Thanksgiving is just a few days away, and I’m getting ready for my Thanksgiving feast! But for me, Thanksgiving is about more than food. It’s about being thankful, of course, but also about celebrating friends and family. After all, friends and family are great reasons to be thankful. They’re with you to celebrate good times and comfort you in the bad times.
I think it’s important to incorporate Thanksgiving traditions that put the focus on relationships and being thankful. But these traditions shouldn’t cost a lot, because you want traditions that you can keep up in good financial years and bad. The following traditions do just that. I don’t practice all of them, but they are traditions I’ve stuck in my memory bank from the years I was establishing my own family traditions.
I’m pretty sure I’ve written about this before, as it’s my personal Thanksgiving tradition. My family has a journal that comes out every year on Thanksgiving day. At some point during the day, everyone who spends Thanksgiving with us writes an entry in the journal, stating what they are thankful for. Each person signs and dates his journal entry, and the journal is put away until the next year.
It’s fun to read back through past journal entries and remember each Thanksgiving. And my hope is that this tradition will be passed down to our children and grandchildren someday.
Similar to the Thanksgiving journal, the Thanksgiving tablecloth keeps a record of Thanksgiving guests. Just buy a simple white tablecloth, and pass a permanent marker around the table. Have each of your guests sign the tablecloth. Each year, pull out the same tablecloth and add the signatures of your new guests! Add the year next to the signature or use different colors for different years.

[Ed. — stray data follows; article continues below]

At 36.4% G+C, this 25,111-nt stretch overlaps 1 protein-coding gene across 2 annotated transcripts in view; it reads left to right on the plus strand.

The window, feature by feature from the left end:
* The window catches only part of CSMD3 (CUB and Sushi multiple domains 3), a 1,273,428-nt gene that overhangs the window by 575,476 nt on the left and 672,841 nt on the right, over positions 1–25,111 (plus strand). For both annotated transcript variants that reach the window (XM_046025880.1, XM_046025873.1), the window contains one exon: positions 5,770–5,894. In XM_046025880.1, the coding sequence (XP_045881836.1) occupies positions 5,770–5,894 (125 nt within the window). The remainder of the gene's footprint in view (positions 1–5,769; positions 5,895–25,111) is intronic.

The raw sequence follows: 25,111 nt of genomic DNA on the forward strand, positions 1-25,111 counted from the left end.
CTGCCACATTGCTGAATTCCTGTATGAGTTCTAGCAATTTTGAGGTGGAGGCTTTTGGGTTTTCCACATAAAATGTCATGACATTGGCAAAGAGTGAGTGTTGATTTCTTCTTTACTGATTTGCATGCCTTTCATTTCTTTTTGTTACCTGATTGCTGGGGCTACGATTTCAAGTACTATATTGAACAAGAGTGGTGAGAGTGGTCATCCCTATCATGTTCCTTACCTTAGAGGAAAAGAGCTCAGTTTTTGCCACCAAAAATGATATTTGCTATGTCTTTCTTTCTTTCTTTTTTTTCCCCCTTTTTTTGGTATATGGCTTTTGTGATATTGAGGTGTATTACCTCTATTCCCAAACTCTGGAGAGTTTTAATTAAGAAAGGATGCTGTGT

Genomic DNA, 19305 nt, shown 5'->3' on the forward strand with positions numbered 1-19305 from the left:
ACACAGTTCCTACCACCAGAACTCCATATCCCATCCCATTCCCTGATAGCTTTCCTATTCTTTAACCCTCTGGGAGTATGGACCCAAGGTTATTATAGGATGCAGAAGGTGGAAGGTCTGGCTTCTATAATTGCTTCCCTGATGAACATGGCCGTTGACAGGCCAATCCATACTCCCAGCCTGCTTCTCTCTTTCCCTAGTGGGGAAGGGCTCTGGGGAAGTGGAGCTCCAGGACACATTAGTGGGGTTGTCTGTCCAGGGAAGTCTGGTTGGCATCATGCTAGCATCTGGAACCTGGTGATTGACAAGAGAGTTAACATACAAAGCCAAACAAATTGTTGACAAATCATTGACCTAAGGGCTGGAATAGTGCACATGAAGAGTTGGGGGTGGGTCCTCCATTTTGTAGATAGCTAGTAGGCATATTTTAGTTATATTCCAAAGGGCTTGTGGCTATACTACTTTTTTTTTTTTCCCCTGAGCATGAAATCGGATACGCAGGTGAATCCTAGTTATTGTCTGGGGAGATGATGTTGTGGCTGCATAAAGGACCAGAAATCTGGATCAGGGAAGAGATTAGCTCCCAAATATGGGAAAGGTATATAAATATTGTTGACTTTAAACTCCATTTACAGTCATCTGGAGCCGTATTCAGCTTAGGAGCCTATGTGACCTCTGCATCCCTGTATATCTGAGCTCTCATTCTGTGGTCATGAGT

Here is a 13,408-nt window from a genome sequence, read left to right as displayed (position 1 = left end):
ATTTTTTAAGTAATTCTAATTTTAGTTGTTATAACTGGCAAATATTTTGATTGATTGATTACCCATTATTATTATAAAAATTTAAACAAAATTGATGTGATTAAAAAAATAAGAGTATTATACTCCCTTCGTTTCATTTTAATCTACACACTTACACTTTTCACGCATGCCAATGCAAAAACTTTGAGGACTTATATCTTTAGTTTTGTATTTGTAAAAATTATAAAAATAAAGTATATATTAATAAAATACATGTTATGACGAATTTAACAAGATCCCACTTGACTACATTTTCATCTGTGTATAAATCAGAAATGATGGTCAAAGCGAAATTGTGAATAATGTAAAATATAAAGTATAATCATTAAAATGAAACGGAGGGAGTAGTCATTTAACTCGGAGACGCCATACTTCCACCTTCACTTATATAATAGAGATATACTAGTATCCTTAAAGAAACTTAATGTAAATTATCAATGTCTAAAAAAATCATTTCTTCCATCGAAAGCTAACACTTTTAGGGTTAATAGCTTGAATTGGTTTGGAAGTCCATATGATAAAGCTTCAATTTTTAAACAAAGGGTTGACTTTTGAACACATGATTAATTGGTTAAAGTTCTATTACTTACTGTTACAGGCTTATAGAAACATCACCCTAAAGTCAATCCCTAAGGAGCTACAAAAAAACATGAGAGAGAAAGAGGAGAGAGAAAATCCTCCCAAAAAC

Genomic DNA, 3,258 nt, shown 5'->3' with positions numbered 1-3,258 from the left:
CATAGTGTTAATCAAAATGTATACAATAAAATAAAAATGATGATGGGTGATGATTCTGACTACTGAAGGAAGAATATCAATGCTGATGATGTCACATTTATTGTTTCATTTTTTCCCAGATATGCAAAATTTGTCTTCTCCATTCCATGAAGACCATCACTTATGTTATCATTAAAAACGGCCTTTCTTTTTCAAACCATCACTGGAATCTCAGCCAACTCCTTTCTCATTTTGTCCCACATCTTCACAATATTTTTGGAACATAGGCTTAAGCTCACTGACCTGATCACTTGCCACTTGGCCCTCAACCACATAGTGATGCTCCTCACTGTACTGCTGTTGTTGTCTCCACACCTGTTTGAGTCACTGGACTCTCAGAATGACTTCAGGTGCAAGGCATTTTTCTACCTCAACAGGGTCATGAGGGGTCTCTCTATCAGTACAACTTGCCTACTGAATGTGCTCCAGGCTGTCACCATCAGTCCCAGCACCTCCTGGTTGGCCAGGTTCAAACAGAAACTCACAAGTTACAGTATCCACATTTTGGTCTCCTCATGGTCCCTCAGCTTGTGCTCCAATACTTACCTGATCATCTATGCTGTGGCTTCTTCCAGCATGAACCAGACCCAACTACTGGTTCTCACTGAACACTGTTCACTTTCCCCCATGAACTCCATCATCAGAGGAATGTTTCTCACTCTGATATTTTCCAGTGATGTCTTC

Making a Thanksgiving tree is a fun craft for kids. In addition to being fun, it really gets kids thinking about what they’re Thankful for.
A Thanksgiving tree can be as simple or as elaborate as you like. Basically, you just need to cut a tree trunk out of construction paper and glue it to a background. Then cut out colorful leaves, and have the children write what they are thankful for on the leaves and glue them to the tree.
Whatever you do to celebrate Thanksgiving, make sure you take time to remember what you are thankful for and take time to show your appreciation for those who have blessed your life. Have a Happy Thanksgiving!
To me, it’s one thing: the Thanksgiving dump.
About an hour or so before eating the big meal, I clear the plumbing with a massive release of brown heaven. To prepare, I usually refrain for 2-3 days from any number 2 and then ensure I eat plenty of fiber for the entire week. I also ensure complete emptiness by rocking slowly for a good 10-12 minutes – even though I feel completely free.
It feels so good to know I’m giving so much.
I do love the idea of a journal! thanks so much and Happy Thanksgiving.
Thanksgiving, to me, is about counting all of my blessings, large and small. It’s not “Turkey Day!” I can cook turkey any day of the year. I love the idea of the Thanksgiving Journal.